After giving the standing eight count, the round ended immediately after. The referee didn’t appear ask Bute to walk towards him, because if he did, Bute never budged from his perch leaning against the ropes. The fight then went to the cards, and Bute was given the decision by virtue of him winning most of the earlier rounds of the fight. Bute looked magnificent early on, using his jab, straight left hand and movement to give Andrade fits.
However, all the movement that Bute was going came at a cost – he was tiring badly as the rounds wore on and taking occasional big head shots from Andrade, shots that would freeze Bute for a second. By the 11th round, Bute was clinching continuously, looking very tired and seemingly trying to run out the clock on the fight. After hurting Bute in the 11th, but prevented from finishing him off due to the referee stopping the action to warn him about pushing, Andrade went for the kill in the 12th round.
Bute fought moderately well with his jab and clinching, preventing Andrade from landing anything. However, Andrade decided to make the most of his opportunities and proceeded to tag Bute with two good left hands while being clinched. The punches badly hurt Bute, who was still probably not all together from having been hurt in the 11th, who began staggering around the ring like a drunken sailor. Probably most referees would have stopped the fight at this point given Bute’s terrible condition, but the referee let it play until Bute was dropped like a rock while lying helpless on the ropes. Again, the fight should have been stopped at this point because he looked totally out of it.
However, it wasn’t. Instead of giving the count, as I mentioned earlier, the referee began to focus his attention on Andrade, gesturing for him to go to the far corner. Yet, the referee still didn’t get to the counting and had more than enough time to count Bute out. Instead, he whirled around again after several second, once again directing his attention to Andrade rather than Bute. He wasted more precious seconds walking to the center of the ring and pointing his right hand out twice, gesturing for Andrade to go to his corner. After watching this take place, the referee finally walked over to Bute, who had collected himself now with all the time that he had been allowed to recoup, and began the count. The final judges’ scores were 117-109, 115-111 and 115-110.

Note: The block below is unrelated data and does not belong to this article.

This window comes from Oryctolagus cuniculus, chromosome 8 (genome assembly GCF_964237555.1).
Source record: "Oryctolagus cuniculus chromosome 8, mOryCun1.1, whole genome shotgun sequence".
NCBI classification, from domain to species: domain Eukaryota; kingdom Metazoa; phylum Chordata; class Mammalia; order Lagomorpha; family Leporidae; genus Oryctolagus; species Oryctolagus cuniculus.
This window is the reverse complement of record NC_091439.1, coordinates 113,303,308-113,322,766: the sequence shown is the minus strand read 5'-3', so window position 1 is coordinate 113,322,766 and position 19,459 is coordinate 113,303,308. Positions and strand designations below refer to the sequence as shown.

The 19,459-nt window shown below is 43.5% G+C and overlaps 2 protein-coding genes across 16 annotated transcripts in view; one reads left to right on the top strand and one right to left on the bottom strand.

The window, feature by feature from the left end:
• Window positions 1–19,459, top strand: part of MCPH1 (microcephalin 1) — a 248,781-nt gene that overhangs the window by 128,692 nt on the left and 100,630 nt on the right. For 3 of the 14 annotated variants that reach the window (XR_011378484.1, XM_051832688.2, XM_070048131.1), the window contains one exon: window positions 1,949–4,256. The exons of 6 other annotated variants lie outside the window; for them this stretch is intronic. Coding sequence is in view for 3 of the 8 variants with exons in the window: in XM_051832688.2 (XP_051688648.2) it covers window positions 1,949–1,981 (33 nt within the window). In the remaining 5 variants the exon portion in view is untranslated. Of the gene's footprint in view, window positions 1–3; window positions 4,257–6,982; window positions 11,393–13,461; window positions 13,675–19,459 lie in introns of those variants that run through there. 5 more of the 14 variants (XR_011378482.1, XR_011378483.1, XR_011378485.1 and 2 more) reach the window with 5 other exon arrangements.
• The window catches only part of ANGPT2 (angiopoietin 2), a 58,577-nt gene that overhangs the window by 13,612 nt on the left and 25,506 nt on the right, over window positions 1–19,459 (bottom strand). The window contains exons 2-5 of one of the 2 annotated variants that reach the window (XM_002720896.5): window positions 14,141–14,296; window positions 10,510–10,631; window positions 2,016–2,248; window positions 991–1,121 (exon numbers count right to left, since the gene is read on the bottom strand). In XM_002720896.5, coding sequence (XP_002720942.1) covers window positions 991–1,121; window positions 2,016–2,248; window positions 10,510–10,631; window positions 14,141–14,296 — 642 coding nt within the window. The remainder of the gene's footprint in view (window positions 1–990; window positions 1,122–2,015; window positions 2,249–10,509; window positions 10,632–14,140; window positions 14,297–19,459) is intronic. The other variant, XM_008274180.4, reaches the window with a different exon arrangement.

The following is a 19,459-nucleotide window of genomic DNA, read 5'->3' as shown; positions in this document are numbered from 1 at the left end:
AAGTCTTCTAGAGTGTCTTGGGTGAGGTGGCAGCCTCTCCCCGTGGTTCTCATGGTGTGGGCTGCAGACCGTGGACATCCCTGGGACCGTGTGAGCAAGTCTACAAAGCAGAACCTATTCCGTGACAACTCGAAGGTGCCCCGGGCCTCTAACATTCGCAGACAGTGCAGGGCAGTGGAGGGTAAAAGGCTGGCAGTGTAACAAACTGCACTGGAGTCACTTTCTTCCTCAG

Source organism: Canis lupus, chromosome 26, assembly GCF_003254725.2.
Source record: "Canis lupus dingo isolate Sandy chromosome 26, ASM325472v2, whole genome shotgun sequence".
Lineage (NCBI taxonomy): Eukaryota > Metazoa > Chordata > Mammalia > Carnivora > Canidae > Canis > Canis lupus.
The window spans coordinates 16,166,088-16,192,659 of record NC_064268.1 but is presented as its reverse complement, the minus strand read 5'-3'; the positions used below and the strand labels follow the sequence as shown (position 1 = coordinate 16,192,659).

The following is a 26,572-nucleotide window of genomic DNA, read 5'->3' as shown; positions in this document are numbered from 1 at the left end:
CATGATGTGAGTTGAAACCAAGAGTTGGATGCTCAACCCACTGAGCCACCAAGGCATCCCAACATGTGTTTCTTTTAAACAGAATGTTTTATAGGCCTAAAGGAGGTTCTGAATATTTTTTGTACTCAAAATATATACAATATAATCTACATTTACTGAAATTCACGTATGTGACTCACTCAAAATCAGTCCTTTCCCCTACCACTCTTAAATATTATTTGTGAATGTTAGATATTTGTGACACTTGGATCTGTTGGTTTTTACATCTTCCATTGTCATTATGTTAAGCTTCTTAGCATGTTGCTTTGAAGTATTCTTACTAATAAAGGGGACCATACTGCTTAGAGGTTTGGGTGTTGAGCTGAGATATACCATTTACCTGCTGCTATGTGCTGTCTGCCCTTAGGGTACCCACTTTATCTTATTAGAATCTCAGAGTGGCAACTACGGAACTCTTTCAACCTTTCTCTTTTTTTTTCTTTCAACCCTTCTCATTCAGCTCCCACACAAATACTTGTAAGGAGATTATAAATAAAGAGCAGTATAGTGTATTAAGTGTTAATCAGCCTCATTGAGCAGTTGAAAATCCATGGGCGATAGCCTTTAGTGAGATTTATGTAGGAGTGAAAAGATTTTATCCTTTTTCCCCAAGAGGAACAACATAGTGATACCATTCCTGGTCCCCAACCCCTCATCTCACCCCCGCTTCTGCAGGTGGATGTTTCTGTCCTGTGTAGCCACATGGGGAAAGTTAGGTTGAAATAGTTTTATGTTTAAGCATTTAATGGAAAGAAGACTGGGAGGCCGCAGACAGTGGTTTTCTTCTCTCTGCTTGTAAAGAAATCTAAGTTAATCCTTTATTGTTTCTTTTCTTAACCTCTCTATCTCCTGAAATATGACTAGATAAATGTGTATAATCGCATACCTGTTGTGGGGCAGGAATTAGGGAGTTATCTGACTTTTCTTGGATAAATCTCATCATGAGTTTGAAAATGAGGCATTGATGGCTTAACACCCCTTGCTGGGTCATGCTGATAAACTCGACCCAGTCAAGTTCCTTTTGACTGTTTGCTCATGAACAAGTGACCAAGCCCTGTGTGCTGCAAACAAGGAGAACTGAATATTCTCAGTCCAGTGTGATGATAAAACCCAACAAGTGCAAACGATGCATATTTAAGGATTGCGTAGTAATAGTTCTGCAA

In a similar bout between challenger Jack Dempsey and then heavyweight champion Gene Tunney on September 23rd, 1926, Dempsey dropped Tunney with a combination of shots while he had him trapped against the ropes in the 7th round, sending Tunney to the canvas. At the time, Tunney had been dominating Dempsey and looked well on his way to easily winning the fight. The referee then instructed for Dempsey, who was standing nearby, to go to the neutral corner. However, in this case, unlike Andrade, Dempsey just stood there for a second ignoring the referee and waiting for Tunney to get to his feet so that he could knock him back down again. However, by the time that Dempsey finally listed to the referee’s instructions to go back to his corner, Tunney had been down a considerable amount of time, up to seven seconds. It was only at the point that Dempsey reached the far corner that the referee finally started counting, giving Tunney an extra four to five seconds to collect himself and get up.